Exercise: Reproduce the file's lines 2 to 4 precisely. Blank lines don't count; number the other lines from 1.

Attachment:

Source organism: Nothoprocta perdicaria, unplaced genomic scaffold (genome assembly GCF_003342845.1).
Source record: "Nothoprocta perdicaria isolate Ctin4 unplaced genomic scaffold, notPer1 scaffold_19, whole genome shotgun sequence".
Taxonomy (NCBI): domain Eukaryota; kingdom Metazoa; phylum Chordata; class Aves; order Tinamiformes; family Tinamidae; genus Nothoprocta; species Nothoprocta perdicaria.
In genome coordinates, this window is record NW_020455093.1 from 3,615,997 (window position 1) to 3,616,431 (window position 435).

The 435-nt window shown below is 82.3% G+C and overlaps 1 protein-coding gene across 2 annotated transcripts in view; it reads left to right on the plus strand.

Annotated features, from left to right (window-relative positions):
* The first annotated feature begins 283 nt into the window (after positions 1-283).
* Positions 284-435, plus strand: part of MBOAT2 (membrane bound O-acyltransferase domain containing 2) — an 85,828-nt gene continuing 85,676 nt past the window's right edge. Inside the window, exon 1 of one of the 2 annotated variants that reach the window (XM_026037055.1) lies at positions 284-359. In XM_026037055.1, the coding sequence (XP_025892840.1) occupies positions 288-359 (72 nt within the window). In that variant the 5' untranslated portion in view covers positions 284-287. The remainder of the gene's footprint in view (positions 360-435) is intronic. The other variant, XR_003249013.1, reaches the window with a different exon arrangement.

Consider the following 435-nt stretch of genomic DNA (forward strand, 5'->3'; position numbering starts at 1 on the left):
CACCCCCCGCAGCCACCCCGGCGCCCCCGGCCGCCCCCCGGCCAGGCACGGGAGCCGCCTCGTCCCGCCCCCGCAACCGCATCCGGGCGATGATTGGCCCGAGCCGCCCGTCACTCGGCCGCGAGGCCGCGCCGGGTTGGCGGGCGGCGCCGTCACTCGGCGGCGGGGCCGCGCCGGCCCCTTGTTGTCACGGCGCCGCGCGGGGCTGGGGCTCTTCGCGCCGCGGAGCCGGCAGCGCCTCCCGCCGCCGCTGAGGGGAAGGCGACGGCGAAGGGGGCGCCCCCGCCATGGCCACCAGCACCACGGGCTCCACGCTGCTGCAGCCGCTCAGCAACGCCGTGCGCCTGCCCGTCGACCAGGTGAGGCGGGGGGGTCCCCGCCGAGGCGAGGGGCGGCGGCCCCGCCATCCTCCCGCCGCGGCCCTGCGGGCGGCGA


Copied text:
Source record: "Nothoprocta perdicaria isolate Ctin4 unplaced genomic scaffold, notPer1 scaffold_19, whole genome shotgun sequence".
Taxonomy (NCBI): domain Eukaryota; kingdom Metazoa; phylum Chordata; class Aves; order Tinamiformes; family Tinamidae; genus Nothoprocta; species Nothoprocta perdicaria.
In genome coordinates, this window is record NW_020455093.1 from 3,615,997 (window position 1) to 3,616,431 (window position 435).